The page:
Before a business decides whether or not it is going to set up operations in a foreign country, one of the main reasons why it must determine if there is a tax treaty with the United States is to determine whether the “permanent establishment” is an issue.

Most, if not all of the tax treaties a foreign country has with the United States makes reference to a permanent establishment. The analysis for a personal establishment can become somewhat complicated and involves different prongs and factors to determine whether a permanent establishment has been made.

For the most part, if a business from country A conducts business in foreign country B, then unless that business sets up a permanent establishment in country B, country B will not tax the company. In other words, Country B will only tax the earnings on profits earned from the business if there is a permanent establishment in country B.

In order to determine whether a permanent establishment exists, there is a two prong analysis:

  • Whether the corporation has a fixed place of business within the target country, as defined under the language of a specific treaty
  • Whether the corporation operates in the target country through a dependent agent that habitually exercises the authority to conclude contracts on behalf of the corporation in the target country

The analysis of permanent establishment should be conducted before a business decides to conduct business in any particular foreign country.


Controlled Foreign Corporation (CFC)

A controlled foreign corporation is a complex concept which was introduced in order to combat company’s attempts to avoid immediate taxation on profits.

For example, let’s say a person is a U.S. Taxpayer (usually a US citizen or legal permanent resident). Let’s also say that the person decided to purchase interest in a foreign company. Before the introduction CFCs, what many people would do would be to try to suspend the earnings overseas to avoid tax consequences.

In other words, if the US taxpayer earned a half-million dollars in foreign income, instead of having that money distributed to the US taxpayer, the taxpayer would have that money remain overseas and develop creative ways to keep that money offshore without having to disclose it (this is also before the days of FATCA).

Then, the US taxpayer would either not report the earnings (technically they had not been distributed to shareholders) and/or would simply have the foreign company provide loans to the shareholders instead of dividends – in which the company would then forgive the loan. Depending on which country the business operated in it may not have had to report loan forgiveness; moreover, since the US taxpayer received a “loan” and not income there is nothing to report in terms of income.

As a result, taxpayers saved billions of dollars in tax payments.

The United States, along with several other countries, did not look kindly upon this practice and therefore introduced the concept of controlled foreign corporations and subpart F income.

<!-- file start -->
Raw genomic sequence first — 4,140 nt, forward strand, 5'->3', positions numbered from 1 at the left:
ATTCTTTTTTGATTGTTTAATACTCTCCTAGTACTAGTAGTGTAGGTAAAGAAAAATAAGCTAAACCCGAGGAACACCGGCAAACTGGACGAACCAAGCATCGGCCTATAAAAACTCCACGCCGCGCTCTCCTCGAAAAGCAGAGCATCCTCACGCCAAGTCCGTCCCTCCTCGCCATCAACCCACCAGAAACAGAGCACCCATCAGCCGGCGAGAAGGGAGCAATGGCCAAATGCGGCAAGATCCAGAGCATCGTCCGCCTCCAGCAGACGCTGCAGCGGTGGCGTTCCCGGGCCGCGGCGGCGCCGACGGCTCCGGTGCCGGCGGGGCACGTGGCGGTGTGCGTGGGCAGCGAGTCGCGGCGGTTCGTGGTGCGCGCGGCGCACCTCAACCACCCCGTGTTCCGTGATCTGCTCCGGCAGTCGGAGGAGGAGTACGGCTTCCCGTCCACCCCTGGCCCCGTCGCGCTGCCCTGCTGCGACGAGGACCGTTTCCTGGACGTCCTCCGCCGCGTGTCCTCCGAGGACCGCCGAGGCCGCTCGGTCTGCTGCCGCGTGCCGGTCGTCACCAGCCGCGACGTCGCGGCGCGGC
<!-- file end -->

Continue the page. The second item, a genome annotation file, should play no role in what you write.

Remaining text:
The definition of a controlled foreign corporation (for US tax purposes) is as follows:

  • Controlled Foreign Corporation Defined . A controlled foreign corporation is any foreign corporation in which more than 50 percent of the total combined voting power of all classes of stock entitled to vote is owned directly, indirectly, or constructively by U.S. shareholders on any day during the taxable year of such foreign corporation or more than 50% of the total value of the stock is owned directly, indirectly or constructively by U.S. shareholders on any day during the taxable year of the corporation.
  • U. S. Shareholder Defined . A U.S. shareholder is a U.S person (defined in IRC section 957(c)) who owns directly, indirectly, or constructively 10 percent or more of the total combined voting power of all classes of stock entitled to vote in a foreign corporation.

The general rule of thumb is that if a total of 50% of the voting power or value of the foreign corporation’s stock is owned by US shareholders, then subpart F income rules coming to play. US Shareholders own at least 10% of voting stock.

There are ways to work around these numbers, such as if the company is owned 50% by US persons, and each US person owns less than 10% of the value of combined voting power of the classes of stock – but this generally defeats the purpose for small businesses and entrepreneurs who own the company as only a few shareholders and do not want to bring in additional U.S. or Foreign Investors.


These are just some of the many different factors that must be taken into consideration before determining whether the company should operate in the particular foreign country. There are other common issues such as Thin Capitalization, Transfer Pricing, and VAT registration which must also be considered before determining which foreign country to operate in.


Transferring Assets to a Foreign Corporation

Due to the concern that individuals and corporations might attempt to shift income overseas by transferring property with built-in gains to foreign corporations, the United States does not provide the same nontaxable event protection when properties are transferred into a foreign corporation.

As a result, Internal Revenue Code section 367(a) essentially treats the transfer of property, which can also include stock, by a US person to a foreign Corporation as a taxable event unless the transfer qualifies for an exception. Click Here to read a recent article we authored.